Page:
The Cost of a Bad Hire… Do You Want to Pay the Price?

by Apr 12, 2019

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One of the top three challenges that almost all businesses face in today’s business world is finding the right people to employ.

The national unemployment rate as of February 2019 was at 3.8%. This is compared to February 2018 at 4.1% and February 2017 at 4.7%. As the unemployment rate drops, the number of qualified individuals available in the marketplace drops, making it harder and harder to find the right people for the right job.

Jim Collins, the author of Good to Great, says, “get the right people on the bus, the wrong people off the bus, and put them in the right seats. They will sort out how to drive the bus.” A best practice for employers is to “hire slow, fire fast, and hire right… the first time!”

In a recent survey of small and medium-sized businesses, it was found that only 5% of businesses feel that they have “Best in Class” processes in place to hire effectively and efficiently. It was found that too many organizations make crucial hiring decisions based on “impressions” (background, resume, interview) rather than on “data.”

A bad hire or even a mediocre hire has significant costs for a business. These can include:

  1.    Low productivity and performance
  2.    Frustration and low morale
  3.    Costly management cycles to redirect employees
  4.    Poor reputation as staff turnover increases
  5.    Negative impacts on client relations
  6.    Costs to recruit and train new workers

Well-known recruiter, Jörgen Sundberg puts the cost of onboarding a high-level employee at $240,000.  The U.S. Department of Labor puts the price of a bad hire at 30% of the employee’s first-year’s earnings, and further suggests that the cost to replace an employee can range from ½ to 2 times their annual salary.

For small companies, an investment in the wrong person is a threat to business success, culture and morale, internal and external disruption, focus, time, and resources, and can cause significant stress within the organization.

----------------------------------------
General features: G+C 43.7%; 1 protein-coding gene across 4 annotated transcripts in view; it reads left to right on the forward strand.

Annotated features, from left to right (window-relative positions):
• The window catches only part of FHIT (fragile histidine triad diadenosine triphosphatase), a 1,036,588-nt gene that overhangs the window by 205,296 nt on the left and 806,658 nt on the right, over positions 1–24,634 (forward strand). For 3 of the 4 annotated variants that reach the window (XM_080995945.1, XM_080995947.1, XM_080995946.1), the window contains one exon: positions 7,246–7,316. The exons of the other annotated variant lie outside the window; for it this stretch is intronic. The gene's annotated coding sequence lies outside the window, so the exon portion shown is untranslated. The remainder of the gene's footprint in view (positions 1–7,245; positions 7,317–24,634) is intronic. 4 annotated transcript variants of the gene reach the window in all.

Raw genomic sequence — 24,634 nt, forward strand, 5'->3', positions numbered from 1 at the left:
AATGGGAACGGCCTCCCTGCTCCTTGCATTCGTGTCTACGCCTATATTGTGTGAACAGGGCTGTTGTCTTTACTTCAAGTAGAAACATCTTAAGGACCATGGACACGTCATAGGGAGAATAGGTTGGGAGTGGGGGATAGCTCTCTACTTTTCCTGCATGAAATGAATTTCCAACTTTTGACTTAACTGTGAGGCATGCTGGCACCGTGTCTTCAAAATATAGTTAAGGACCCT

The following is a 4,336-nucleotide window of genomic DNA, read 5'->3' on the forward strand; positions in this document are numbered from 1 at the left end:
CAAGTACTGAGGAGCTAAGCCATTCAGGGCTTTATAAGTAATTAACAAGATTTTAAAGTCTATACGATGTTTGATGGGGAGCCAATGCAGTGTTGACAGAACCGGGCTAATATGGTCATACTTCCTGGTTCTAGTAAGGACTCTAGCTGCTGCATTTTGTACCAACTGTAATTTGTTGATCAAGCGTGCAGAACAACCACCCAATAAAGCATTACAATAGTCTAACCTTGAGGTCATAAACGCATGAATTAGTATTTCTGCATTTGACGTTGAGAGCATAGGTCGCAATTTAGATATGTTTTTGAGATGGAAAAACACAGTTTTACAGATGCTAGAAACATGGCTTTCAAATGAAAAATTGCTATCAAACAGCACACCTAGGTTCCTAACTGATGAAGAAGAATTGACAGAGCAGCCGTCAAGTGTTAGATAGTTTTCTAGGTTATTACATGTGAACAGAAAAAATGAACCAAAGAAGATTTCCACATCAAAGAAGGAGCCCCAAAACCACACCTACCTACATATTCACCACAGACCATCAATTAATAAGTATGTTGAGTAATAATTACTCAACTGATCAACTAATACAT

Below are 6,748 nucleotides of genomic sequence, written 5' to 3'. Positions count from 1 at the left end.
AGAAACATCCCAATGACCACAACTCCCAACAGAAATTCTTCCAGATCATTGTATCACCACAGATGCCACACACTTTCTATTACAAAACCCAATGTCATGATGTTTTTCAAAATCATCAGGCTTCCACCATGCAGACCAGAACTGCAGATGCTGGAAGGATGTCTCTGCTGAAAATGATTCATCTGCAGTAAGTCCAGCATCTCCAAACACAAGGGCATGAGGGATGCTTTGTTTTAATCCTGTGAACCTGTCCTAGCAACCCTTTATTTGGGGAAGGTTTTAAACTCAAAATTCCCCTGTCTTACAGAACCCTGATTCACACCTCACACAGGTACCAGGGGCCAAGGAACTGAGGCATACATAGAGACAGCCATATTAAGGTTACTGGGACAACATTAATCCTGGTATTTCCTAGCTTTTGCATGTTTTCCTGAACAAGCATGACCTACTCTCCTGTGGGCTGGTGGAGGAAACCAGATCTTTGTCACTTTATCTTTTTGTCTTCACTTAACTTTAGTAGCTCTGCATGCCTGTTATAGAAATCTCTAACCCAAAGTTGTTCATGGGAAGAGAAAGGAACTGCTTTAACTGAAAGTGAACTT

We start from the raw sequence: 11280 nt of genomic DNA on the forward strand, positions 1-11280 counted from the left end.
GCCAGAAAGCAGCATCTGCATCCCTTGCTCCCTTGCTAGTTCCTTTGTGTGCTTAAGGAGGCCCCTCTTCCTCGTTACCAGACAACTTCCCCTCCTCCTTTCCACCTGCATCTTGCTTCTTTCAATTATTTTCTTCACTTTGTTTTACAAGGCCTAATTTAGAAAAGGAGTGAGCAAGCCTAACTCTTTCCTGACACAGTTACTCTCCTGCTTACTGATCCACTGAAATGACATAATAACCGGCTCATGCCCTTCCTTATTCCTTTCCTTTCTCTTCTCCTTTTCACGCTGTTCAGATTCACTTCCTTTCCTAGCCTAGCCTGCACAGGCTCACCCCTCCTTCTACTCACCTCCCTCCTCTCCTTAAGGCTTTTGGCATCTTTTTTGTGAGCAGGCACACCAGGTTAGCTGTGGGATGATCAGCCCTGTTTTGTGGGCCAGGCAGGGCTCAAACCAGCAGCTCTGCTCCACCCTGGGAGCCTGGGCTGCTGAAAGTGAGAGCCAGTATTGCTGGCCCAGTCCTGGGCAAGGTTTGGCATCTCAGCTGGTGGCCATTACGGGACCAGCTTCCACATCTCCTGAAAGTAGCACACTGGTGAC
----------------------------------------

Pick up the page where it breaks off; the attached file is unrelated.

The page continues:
The true cost of a bad hire of a $100,000-salary employee can be as high as $240,000 when considering all of the relevant factors:

24%      Salary, Healthcare, and Benefits

23%      Severance and Unemployment

21%      Workload Increase During Vacancy

10%      Orientation and Training

10%      Recruiter Fee for the Initial Hire

8%        Recruiter Fee for a New Hire

4%        Interview Time – Internal Employers

In an article written by Briana Morgaine for Bplans, she offers “13 Ways to Ensure You Always Hire the Right Person.” I have added the 14th: “Don’t judge a book by its cover.”

  1.    Understand how the candidate’s aspirations fit the job.
  2.    Vet them appropriately.
  3.    Don’t hyper-focus on their past.
  4.    Consider evaluation strategies beyond the face-to-face interview.
  5.    Have candidates spend plenty of time with the team.
  6.    Pay attention to the questions they ask.
  7.    Work with them first.
  8.    Prioritize culture fit — and a clear understanding of the company culture.
  9.    Ask them what they’re not good at.
  10.  Hire someone you could work for if the roles were reversed.
  11.  Take your time.
  12.  Be crystal clear about expectations (KPI’s).
  13.  Trust your instincts.
  14.  Don’t judge a book by its cover.

The most successful hire comes from a combination of “subjective” and “objective” employment selection processes. 2/3rd of the process is subjective and includes the review of resumes, interviews, and background checks. 1/3rd of the process is objective and includes the use of personality assessments, such as Everything DiSC, and job fit behaviors assessments, such as PXT Select. For the minimal cost of less than $500 for these assessments at this stage of candidate selection, a company can save hundreds of thousands of direct and indirect costs to their business from a bad hire.

In today’s business climate, when margins are low and there is a small market of qualified employees available, businesses do not have the luxury to make bad decisions. Businesses need to put the best practices in place to ensure that the right people are in the right seats on the right bus!

For more information contact Marshall Krupp, Peer Executive Boards at 714-624-4552 or


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